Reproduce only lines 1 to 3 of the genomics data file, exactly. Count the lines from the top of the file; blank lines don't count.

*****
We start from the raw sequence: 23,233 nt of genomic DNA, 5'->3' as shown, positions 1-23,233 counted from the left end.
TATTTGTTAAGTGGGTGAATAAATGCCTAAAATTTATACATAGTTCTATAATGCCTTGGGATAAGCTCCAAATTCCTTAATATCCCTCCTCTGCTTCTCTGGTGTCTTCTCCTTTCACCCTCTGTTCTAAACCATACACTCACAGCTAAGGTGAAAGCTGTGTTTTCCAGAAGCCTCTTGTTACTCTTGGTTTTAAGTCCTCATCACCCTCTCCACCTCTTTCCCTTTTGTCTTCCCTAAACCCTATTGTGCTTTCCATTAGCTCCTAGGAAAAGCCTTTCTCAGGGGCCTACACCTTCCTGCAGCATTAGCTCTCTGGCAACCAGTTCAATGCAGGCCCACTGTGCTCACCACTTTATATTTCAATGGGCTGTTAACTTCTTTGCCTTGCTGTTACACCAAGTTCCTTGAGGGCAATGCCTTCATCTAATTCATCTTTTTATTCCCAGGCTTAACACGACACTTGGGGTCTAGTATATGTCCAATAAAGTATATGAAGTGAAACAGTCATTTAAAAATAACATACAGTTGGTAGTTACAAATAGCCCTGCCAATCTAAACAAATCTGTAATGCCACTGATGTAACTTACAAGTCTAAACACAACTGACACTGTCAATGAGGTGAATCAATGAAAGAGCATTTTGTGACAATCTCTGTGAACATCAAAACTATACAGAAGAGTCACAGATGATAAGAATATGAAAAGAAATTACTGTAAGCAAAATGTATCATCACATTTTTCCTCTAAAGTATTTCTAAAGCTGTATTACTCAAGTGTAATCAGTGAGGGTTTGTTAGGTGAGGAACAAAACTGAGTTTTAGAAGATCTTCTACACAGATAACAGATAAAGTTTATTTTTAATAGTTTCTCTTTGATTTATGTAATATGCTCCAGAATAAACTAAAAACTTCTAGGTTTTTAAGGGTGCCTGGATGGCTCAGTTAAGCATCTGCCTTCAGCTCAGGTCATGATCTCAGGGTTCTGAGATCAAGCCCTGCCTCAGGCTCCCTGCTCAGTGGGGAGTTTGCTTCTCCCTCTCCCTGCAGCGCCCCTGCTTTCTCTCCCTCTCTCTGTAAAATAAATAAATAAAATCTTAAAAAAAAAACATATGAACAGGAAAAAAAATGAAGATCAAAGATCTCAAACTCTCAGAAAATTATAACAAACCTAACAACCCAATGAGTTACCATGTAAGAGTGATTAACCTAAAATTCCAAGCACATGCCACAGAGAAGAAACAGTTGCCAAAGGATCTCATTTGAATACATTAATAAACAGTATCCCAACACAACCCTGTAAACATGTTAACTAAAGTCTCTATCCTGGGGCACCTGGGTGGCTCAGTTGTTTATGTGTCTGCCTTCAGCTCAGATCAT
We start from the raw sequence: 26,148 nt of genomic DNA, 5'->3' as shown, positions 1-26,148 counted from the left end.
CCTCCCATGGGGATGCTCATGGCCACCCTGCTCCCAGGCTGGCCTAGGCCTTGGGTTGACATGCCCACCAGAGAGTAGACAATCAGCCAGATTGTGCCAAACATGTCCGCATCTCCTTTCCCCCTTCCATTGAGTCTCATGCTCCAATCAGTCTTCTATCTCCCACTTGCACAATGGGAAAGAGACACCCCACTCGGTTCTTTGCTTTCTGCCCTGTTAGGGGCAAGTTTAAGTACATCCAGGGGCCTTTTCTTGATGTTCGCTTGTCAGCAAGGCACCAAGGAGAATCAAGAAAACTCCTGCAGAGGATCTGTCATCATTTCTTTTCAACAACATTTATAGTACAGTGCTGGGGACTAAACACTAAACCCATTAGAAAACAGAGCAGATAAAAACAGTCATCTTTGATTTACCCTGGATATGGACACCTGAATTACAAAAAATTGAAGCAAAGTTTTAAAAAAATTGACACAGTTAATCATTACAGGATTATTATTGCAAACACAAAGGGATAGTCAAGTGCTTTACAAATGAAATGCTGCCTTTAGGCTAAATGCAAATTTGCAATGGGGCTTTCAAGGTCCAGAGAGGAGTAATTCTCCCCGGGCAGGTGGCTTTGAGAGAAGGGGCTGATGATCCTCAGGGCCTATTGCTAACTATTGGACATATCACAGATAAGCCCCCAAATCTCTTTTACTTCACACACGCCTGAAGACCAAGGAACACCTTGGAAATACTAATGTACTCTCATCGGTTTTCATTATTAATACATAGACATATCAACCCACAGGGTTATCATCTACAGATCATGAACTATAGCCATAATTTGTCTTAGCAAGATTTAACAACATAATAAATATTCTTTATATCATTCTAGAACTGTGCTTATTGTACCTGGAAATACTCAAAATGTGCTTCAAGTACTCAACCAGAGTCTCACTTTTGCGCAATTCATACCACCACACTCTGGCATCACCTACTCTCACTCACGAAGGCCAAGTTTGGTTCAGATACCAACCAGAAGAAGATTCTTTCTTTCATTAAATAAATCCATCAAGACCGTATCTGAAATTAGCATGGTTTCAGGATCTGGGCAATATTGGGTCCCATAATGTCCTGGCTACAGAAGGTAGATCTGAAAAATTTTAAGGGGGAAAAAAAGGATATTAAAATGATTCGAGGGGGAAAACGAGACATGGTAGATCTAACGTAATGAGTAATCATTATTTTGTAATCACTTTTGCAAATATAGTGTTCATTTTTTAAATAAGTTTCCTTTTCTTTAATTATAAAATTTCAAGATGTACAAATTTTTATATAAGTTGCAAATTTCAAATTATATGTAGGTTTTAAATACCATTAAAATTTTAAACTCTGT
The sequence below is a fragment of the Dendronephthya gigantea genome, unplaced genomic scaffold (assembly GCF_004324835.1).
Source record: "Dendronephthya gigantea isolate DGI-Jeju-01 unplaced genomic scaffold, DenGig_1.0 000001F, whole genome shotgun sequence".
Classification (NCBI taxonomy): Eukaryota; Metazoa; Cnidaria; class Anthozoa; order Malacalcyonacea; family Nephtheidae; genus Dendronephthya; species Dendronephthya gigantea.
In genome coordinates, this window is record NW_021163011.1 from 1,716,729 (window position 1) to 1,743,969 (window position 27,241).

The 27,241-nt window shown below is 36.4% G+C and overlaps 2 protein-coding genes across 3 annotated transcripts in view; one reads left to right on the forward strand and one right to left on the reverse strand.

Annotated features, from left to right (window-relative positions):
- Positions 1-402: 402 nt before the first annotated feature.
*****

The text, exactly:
We start from the raw sequence: 23,233 nt of genomic DNA, 5'->3' as shown, positions 1-23,233 counted from the left end.
TATTTGTTAAGTGGGTGAATAAATGCCTAAAATTTATACATAGTTCTATAATGCCTTGGGATAAGCTCCAAATTCCTTAATATCCCTCCTCTGCTTCTCTGGTGTCTTCTCCTTTCACCCTCTGTTCTAAACCATACACTCACAGCTAAGGTGAAAGCTGTGTTTTCCAGAAGCCTCTTGTTACTCTTGGTTTTAAGTCCTCATCACCCTCTCCACCTCTTTCCCTTTTGTCTTCCCTAAACCCTATTGTGCTTTCCATTAGCTCCTAGGAAAAGCCTTTCTCAGGGGCCTACACCTTCCTGCAGCATTAGCTCTCTGGCAACCAGTTCAATGCAGGCCCACTGTGCTCACCACTTTATATTTCAATGGGCTGTTAACTTCTTTGCCTTGCTGTTACACCAAGTTCCTTGAGGGCAATGCCTTCATCTAATTCATCTTTTTATTCCCAGGCTTAACACGACACTTGGGGTCTAGTATATGTCCAATAAAGTATATGAAGTGAAACAGTCATTTAAAAATAACATACAGTTGGTAGTTACAAATAGCCCTGCCAATCTAAACAAATCTGTAATGCCACTGATGTAACTTACAAGTCTAAACACAACTGACACTGTCAATGAGGTGAATCAATGAAAGAGCATTTTGTGACAATCTCTGTGAACATCAAAACTATACAGAAGAGTCACAGATGATAAGAATATGAAAAGAAATTACTGTAAGCAAAATGTATCATCACATTTTTCCTCTAAAGTATTTCTAAAGCTGTATTACTCAAGTGTAATCAGTGAGGGTTTGTTAGGTGAGGAACAAAACTGAGTTTTAGAAGATCTTCTACACAGATAACAGATAAAGTTTATTTTTAATAGTTTCTCTTTGATTTATGTAATATGCTCCAGAATAAACTAAAAACTTCTAGGTTTTTAAGGGTGCCTGGATGGCTCAGTTAAGCATCTGCCTTCAGCTCAGGTCATGATCTCAGGGTTCTGAGATCAAGCCCTGCCTCAGGCTCCCTGCTCAGTGGGGAGTTTGCTTCTCCCTCTCCCTGCAGCGCCCCTGCTTTCTCTCCCTCTCTCTGTAAAATAAATAAATAAAATCTTAAAAAAAAAACATATGAACAGGAAAAAAAATGAAGATCAAAGATCTCAAACTCTCAGAAAATTATAACAAACCTAACAACCCAATGAGTTACCATGTAAGAGTGATTAACCTAAAATTCCAAGCACATGCCACAGAGAAGAAACAGTTGCCAAAGGATCTCATTTGAATACATTAATAAACAGTATCCCAACACAACCCTGTAAACATGTTAACTAAAGTCTCTATCCTGGGGCACCTGGGTGGCTCAGTTGTTTATGTGTCTGCCTTCAGCTCAGATCAT
We start from the raw sequence: 26,148 nt of genomic DNA, 5'->3' as shown, positions 1-26,148 counted from the left end.